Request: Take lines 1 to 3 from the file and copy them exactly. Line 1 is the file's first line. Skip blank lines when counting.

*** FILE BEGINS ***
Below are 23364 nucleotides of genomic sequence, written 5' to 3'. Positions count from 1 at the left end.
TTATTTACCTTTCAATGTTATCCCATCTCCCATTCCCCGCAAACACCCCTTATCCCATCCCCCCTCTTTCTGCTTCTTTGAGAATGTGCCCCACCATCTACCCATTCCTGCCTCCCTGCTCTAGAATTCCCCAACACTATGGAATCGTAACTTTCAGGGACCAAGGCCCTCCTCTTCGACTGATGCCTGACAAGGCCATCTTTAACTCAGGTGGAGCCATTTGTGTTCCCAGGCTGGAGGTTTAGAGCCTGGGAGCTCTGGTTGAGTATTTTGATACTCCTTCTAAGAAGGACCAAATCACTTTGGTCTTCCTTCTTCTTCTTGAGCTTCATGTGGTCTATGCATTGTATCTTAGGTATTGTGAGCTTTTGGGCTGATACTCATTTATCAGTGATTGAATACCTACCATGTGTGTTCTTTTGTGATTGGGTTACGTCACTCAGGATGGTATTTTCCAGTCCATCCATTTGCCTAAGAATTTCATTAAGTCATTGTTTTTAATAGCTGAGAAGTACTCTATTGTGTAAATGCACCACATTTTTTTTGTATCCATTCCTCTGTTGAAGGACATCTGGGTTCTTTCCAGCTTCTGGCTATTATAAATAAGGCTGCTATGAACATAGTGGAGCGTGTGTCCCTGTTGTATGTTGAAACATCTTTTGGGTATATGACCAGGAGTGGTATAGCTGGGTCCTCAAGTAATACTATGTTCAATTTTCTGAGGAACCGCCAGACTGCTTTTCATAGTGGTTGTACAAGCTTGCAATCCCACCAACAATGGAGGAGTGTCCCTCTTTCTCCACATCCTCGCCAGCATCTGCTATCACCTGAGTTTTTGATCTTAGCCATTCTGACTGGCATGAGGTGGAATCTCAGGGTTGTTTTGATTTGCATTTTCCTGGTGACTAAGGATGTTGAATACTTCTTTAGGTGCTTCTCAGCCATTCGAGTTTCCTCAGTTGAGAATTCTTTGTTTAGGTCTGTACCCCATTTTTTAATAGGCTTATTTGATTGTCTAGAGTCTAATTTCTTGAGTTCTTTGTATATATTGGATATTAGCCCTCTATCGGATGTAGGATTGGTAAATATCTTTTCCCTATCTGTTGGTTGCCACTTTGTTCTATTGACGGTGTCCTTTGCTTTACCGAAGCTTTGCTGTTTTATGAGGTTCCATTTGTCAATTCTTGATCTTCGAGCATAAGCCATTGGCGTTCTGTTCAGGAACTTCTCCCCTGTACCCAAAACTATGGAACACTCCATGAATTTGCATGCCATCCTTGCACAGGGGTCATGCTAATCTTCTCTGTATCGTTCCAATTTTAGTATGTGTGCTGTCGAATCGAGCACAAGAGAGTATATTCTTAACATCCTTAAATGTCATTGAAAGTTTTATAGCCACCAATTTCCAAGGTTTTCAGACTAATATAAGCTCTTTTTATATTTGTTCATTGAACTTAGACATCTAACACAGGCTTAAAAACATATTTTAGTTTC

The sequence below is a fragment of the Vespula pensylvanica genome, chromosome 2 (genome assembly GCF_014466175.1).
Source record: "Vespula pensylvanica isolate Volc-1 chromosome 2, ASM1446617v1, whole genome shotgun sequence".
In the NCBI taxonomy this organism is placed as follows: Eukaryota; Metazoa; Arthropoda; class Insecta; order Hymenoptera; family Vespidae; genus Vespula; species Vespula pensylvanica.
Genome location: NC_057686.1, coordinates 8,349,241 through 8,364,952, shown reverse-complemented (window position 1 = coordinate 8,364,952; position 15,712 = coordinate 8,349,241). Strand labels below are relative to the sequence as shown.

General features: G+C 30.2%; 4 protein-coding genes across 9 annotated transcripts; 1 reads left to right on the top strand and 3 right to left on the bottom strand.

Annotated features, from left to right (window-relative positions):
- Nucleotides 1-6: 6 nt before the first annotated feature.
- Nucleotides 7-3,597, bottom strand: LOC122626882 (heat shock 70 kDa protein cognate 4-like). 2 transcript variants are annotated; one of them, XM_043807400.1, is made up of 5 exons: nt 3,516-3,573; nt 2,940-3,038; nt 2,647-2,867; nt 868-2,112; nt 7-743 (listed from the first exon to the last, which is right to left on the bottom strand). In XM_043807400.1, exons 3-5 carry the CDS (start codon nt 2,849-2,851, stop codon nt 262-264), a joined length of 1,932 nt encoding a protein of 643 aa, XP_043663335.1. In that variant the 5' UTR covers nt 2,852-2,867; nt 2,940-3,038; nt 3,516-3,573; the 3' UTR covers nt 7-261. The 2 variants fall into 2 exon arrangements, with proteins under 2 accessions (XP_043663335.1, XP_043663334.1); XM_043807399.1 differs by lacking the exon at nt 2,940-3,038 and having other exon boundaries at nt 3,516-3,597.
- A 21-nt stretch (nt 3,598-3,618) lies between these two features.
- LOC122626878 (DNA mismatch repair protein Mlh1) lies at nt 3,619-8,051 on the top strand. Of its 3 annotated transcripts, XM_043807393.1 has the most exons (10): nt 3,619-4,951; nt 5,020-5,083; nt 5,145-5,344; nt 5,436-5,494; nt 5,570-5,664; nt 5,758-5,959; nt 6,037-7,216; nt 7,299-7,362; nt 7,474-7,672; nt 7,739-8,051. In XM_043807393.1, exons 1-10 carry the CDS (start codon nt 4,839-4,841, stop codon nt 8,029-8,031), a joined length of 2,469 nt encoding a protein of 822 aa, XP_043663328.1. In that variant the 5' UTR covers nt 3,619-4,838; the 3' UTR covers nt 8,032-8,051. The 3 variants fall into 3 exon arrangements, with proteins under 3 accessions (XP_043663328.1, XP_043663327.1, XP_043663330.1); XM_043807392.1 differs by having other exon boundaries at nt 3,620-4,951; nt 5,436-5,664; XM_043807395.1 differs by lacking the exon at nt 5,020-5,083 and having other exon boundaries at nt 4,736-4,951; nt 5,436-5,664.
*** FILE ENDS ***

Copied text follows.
Below are 23364 nucleotides of genomic sequence, written 5' to 3'. Positions count from 1 at the left end.
TTATTTACCTTTCAATGTTATCCCATCTCCCATTCCCCGCAAACACCCCTTATCCCATCCCCCCTCTTTCTGCTTCTTTGAGAATGTGCCCCACCATCTACCCATTCCTGCCTCCCTGCTCTAGAATTCCCCAACACTATGGAATCGTAACTTTCAGGGACCAAGGCCCTCCTCTTCGACTGATGCCTGACAAGGCCATCTTTAACTCAGGTGGAGCCATTTGTGTTCCCAGGCTGGAGGTTTAGAGCCTGGGAGCTCTGGTTGAGTATTTTGATACTCCTTCTAAGAAGGACCAAATCACTTTGGTCTTCCTTCTTCTTCTTGAGCTTCATGTGGTCTATGCATTGTATCTTAGGTATTGTGAGCTTTTGGGCTGATACTCATTTATCAGTGATTGAATACCTACCATGTGTGTTCTTTTGTGATTGGGTTACGTCACTCAGGATGGTATTTTCCAGTCCATCCATTTGCCTAAGAATTTCATTAAGTCATTGTTTTTAATAGCTGAGAAGTACTCTATTGTGTAAATGCACCACATTTTTTTTGTATCCATTCCTCTGTTGAAGGACATCTGGGTTCTTTCCAGCTTCTGGCTATTATAAATAAGGCTGCTATGAACATAGTGGAGCGTGTGTCCCTGTTGTATGTTGAAACATCTTTTGGGTATATGACCAGGAGTGGTATAGCTGGGTCCTCAAGTAATACTATGTTCAATTTTCTGAGGAACCGCCAGACTGCTTTTCATAGTGGTTGTACAAGCTTGCAATCCCACCAACAATGGAGGAGTGTCCCTCTTTCTCCACATCCTCGCCAGCATCTGCTATCACCTGAGTTTTTGATCTTAGCCATTCTGACTGGCATGAGGTGGAATCTCAGGGTTGTTTTGATTTGCATTTTCCTGGTGACTAAGGATGTTGAATACTTCTTTAGGTGCTTCTCAGCCATTCGAGTTTCCTCAGTTGAGAATTCTTTGTTTAGGTCTGTACCCCATTTTTTAATAGGCTTATTTGATTGTCTAGAGTCTAATTTCTTGAGTTCTTTGTATATATTGGATATTAGCCCTCTATCGGATGTAGGATTGGTAAATATCTTTTCCCTATCTGTTGGTTGCCACTTTGTTCTATTGACGGTGTCCTTTGCTTTACCGAAGCTTTGCTGTTTTATGAGGTTCCATTTGTCAATTCTTGATCTTCGAGCATAAGCCATTGGCGTTCTGTTCAGGAACTTCTCCCCTGTACCCAAAACTATGGAACACTCCATGAATTTGCATGCCATCCTTGCACAGGGGTCATGCTAATCTTCTCTGTATCGTTCCAATTTTAGTATGTGTGCTGTCGAATCGAGCACAAGAGAGTATATTCTTAACATCCTTAAATGTCATTGAAAGTTTTATAGCCACCAATTTCCAAGGTTTTCAGACTAATATAAGCTCTTTTTATATTTGTTCATTGAACTTAGACATCTAACACAGGCTTAAAAACATATTTTAGTTTC

The sequence below is a fragment of the Vespula pensylvanica genome, chromosome 2 (genome assembly GCF_014466175.1).